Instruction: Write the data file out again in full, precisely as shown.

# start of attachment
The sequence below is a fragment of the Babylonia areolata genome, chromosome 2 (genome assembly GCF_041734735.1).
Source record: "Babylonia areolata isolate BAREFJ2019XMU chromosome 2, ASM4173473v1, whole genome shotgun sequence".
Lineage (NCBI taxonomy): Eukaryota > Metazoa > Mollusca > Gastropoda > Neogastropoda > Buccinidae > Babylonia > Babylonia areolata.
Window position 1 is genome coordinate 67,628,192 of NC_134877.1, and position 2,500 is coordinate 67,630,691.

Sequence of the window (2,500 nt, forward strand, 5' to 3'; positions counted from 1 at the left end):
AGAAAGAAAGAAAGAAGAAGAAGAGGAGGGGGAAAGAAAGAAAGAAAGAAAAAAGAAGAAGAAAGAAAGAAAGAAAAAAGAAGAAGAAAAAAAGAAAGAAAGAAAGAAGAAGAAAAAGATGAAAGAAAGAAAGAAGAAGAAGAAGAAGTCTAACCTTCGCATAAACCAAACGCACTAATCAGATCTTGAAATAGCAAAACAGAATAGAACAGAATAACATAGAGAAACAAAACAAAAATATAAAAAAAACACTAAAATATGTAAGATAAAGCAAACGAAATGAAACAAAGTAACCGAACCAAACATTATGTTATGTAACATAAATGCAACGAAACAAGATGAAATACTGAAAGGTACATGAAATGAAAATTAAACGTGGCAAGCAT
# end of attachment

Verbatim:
The sequence below is a fragment of the Babylonia areolata genome, chromosome 2 (genome assembly GCF_041734735.1).
Source record: "Babylonia areolata isolate BAREFJ2019XMU chromosome 2, ASM4173473v1, whole genome shotgun sequence".
Lineage (NCBI taxonomy): Eukaryota > Metazoa > Mollusca > Gastropoda > Neogastropoda > Buccinidae > Babylonia > Babylonia areolata.
Window position 1 is genome coordinate 67,628,192 of NC_134877.1, and position 2,500 is coordinate 67,630,691.

Sequence of the window (2,500 nt, forward strand, 5' to 3'; positions counted from 1 at the left end):
AGAAAGAAAGAAAGAAGAAGAAGAGGAGGGGGAAAGAAAGAAAGAAAGAAAAAAGAAGAAGAAAGAAAGAAAGAAAAAAGAAGAAGAAAAAAAGAAAGAAAGAAAGAAGAAGAAAAAGATGAAAGAAAGAAAGAAGAAGAAGAAGAAGTCTAACCTTCGCATAAACCAAACGCACTAATCAGATCTTGAAATAGCAAAACAGAATAGAACAGAATAACATAGAGAAACAAAACAAAAATATAAAAAAAACACTAAAATATGTAAGATAAAGCAAACGAAATGAAACAAAGTAACCGAACCAAACATTATGTTATGTAACATAAATGCAACGAAACAAGATGAAATACTGAAAGGTACATGAAATGAAAATTAAACGTGGCAAGCAT